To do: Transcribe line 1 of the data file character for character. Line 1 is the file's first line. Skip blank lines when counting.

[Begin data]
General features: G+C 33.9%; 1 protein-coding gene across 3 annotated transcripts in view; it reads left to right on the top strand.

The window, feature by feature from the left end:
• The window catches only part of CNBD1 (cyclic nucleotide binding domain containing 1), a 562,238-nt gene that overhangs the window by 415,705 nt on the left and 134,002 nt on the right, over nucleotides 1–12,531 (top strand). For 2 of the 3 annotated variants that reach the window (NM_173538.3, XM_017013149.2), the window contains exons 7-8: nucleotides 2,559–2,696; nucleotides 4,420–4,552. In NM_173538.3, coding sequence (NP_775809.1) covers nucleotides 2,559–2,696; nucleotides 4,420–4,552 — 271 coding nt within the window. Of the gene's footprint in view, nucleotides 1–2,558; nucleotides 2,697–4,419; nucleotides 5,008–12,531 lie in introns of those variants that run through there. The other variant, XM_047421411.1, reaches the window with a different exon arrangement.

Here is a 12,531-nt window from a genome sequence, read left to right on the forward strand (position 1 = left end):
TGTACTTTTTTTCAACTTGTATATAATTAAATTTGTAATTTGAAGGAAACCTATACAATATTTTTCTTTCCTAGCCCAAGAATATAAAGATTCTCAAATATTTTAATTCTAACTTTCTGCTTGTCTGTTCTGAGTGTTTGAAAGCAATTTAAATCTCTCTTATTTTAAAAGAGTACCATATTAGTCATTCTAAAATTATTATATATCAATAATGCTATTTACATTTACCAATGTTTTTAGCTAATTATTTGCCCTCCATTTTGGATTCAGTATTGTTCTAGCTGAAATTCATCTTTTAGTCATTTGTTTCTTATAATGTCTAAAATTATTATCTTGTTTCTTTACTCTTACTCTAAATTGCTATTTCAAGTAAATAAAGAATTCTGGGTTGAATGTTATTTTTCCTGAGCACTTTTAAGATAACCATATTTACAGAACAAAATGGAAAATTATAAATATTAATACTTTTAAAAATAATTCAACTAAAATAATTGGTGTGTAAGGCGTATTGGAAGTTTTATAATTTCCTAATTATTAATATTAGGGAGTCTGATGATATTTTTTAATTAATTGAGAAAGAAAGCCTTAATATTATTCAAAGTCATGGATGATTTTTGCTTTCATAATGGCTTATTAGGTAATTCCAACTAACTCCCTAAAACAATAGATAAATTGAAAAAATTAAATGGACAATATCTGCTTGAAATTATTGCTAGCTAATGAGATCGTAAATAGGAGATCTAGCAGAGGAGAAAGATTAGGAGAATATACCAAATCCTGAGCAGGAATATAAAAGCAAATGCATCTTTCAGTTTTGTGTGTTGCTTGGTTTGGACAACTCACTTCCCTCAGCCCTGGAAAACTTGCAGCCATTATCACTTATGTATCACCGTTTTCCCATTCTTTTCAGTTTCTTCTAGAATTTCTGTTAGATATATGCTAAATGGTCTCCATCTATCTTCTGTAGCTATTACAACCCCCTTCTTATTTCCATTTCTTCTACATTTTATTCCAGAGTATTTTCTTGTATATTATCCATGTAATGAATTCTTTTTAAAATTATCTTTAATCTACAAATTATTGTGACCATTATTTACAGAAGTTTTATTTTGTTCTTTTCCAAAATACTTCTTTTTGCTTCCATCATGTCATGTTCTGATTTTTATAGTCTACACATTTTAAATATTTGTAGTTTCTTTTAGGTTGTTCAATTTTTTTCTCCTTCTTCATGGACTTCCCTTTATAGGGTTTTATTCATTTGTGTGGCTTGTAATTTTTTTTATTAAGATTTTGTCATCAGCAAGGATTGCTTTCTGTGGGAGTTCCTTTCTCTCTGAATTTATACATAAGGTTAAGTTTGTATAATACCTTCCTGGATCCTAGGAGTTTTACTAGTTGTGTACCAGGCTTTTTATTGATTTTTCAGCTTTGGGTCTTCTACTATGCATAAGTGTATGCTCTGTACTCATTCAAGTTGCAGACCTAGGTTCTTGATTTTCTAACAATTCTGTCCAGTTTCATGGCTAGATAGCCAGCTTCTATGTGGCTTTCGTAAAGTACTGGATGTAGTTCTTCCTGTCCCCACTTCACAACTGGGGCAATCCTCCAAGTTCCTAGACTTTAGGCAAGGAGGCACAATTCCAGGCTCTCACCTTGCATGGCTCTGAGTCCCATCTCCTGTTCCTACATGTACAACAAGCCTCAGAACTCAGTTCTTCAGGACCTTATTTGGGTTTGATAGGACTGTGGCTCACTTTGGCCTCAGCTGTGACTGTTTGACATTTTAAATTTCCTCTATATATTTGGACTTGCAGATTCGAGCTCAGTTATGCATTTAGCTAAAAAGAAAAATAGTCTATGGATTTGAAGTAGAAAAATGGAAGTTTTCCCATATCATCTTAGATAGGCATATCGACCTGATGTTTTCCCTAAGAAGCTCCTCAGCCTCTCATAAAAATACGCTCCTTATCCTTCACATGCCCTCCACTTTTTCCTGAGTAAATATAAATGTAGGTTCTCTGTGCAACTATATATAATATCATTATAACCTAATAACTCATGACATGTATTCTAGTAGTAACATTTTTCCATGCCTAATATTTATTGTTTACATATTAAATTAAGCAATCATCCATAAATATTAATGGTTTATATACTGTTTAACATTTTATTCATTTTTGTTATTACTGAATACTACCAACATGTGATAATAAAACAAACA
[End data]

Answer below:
General features: G+C 33.9%; 1 protein-coding gene across 3 annotated transcripts in view; it reads left to right on the top strand.